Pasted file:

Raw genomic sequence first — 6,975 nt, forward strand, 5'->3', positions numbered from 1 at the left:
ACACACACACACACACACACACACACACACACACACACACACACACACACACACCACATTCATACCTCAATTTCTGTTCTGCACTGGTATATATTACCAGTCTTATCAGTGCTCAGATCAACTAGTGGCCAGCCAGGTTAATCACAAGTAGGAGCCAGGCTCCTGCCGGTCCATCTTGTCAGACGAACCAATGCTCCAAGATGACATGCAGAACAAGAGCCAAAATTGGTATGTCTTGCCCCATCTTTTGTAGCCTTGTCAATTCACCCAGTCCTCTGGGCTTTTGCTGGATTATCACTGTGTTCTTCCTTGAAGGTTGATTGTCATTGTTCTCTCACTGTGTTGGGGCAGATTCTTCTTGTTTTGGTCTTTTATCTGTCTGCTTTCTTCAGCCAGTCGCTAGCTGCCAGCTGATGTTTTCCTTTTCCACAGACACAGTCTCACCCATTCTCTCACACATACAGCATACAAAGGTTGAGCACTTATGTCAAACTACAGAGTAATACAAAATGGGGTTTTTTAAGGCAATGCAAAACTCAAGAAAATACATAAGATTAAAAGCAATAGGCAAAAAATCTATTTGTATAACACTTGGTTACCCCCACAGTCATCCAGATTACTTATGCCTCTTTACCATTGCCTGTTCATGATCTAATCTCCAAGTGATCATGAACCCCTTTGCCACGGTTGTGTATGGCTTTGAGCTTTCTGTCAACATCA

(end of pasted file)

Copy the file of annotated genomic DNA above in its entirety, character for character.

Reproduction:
Raw genomic sequence first — 6,975 nt, forward strand, 5'->3', positions numbered from 1 at the left:
ACACACACACACACACACACACACACACACACACACACACACACACACACACACCACATTCATACCTCAATTTCTGTTCTGCACTGGTATATATTACCAGTCTTATCAGTGCTCAGATCAACTAGTGGCCAGCCAGGTTAATCACAAGTAGGAGCCAGGCTCCTGCCGGTCCATCTTGTCAGACGAACCAATGCTCCAAGATGACATGCAGAACAAGAGCCAAAATTGGTATGTCTTGCCCCATCTTTTGTAGCCTTGTCAATTCACCCAGTCCTCTGGGCTTTTGCTGGATTATCACTGTGTTCTTCCTTGAAGGTTGATTGTCATTGTTCTCTCACTGTGTTGGGGCAGATTCTTCTTGTTTTGGTCTTTTATCTGTCTGCTTTCTTCAGCCAGTCGCTAGCTGCCAGCTGATGTTTTCCTTTTCCACAGACACAGTCTCACCCATTCTCTCACACATACAGCATACAAAGGTTGAGCACTTATGTCAAACTACAGAGTAATACAAAATGGGGTTTTTTAAGGCAATGCAAAACTCAAGAAAATACATAAGATTAAAAGCAATAGGCAAAAAATCTATTTGTATAACACTTGGTTACCCCCACAGTCATCCAGATTACTTATGCCTCTTTACCATTGCCTGTTCATGATCTAATCTCCAAGTGATCATGAACCCCTTTGCCACGGTTGTGTATGGCTTTGAGCTTTCTGTCAACATCA